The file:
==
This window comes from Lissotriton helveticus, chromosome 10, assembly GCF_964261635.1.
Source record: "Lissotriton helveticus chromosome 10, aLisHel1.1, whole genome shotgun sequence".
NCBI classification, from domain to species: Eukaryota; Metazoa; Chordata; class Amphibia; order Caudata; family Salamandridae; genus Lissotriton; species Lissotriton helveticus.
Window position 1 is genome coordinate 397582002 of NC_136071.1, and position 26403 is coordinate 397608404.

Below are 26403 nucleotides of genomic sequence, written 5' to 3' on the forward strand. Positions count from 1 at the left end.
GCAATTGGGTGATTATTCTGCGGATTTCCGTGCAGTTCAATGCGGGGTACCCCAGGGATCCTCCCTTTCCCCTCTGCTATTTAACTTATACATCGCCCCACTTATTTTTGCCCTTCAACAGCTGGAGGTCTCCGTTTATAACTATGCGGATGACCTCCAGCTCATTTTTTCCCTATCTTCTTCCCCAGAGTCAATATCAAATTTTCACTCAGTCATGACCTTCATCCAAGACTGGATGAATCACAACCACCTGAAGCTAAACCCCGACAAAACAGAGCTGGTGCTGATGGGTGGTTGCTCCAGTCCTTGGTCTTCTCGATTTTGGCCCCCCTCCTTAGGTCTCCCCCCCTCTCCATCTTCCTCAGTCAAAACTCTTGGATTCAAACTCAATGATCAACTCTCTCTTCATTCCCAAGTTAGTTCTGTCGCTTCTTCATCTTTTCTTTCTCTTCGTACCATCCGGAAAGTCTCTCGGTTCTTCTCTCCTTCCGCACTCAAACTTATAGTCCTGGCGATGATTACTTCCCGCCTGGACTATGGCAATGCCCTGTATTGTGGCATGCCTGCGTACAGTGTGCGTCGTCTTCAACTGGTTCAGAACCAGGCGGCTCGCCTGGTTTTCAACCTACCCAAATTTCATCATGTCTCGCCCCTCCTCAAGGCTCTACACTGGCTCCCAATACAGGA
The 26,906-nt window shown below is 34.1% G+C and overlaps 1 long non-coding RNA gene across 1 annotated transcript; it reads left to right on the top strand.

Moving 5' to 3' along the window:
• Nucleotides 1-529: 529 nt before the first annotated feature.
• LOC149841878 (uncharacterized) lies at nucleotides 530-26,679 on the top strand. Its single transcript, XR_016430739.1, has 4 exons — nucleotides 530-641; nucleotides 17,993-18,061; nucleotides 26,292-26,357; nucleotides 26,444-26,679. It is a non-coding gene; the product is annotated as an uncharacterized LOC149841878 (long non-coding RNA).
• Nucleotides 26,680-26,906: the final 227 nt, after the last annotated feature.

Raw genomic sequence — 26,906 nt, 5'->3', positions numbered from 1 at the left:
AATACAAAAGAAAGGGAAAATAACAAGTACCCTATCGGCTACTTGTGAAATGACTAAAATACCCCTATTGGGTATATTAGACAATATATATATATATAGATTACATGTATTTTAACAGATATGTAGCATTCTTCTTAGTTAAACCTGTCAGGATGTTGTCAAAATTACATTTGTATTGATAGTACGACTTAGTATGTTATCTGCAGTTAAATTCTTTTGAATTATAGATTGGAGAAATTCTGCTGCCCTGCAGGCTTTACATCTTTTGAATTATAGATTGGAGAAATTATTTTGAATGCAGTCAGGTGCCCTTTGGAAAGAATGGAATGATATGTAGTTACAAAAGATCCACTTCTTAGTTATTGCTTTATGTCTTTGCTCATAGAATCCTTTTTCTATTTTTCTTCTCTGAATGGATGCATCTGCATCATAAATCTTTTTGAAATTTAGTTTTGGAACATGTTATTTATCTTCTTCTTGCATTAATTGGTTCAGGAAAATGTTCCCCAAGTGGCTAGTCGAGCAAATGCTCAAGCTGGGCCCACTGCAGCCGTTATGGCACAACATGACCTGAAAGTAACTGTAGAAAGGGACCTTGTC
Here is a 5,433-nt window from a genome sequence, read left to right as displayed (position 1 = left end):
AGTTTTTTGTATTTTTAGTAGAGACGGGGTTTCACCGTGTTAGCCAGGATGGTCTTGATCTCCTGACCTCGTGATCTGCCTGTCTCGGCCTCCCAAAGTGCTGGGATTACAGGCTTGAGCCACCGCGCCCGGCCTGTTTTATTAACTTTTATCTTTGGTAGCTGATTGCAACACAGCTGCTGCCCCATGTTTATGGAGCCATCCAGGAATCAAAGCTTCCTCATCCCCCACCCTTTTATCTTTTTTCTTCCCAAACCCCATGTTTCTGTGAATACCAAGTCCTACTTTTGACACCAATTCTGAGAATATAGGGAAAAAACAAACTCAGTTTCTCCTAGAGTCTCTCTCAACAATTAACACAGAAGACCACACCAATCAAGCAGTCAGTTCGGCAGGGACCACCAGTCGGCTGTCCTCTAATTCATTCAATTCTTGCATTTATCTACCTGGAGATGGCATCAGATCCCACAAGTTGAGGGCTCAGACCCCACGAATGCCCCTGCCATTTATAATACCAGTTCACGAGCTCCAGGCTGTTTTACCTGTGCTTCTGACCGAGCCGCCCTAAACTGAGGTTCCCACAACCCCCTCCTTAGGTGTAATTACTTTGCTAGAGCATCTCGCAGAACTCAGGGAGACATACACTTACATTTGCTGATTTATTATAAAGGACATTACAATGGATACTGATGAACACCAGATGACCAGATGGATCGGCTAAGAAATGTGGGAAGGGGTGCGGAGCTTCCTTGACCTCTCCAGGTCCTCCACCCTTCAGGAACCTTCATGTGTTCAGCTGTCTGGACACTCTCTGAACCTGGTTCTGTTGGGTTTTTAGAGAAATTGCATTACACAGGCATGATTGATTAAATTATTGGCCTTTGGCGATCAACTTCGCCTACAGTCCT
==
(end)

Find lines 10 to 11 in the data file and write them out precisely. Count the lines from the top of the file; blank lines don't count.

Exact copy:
• LOC149841878 (uncharacterized) lies at nucleotides 530-26,679 on the top strand. Its single transcript, XR_016430739.1, has 4 exons — nucleotides 530-641; nucleotides 17,993-18,061; nucleotides 26,292-26,357; nucleotides 26,444-26,679. It is a non-coding gene; the product is annotated as an uncharacterized LOC149841878 (long non-coding RNA).
• Nucleotides 26,680-26,906: the final 227 nt, after the last annotated feature.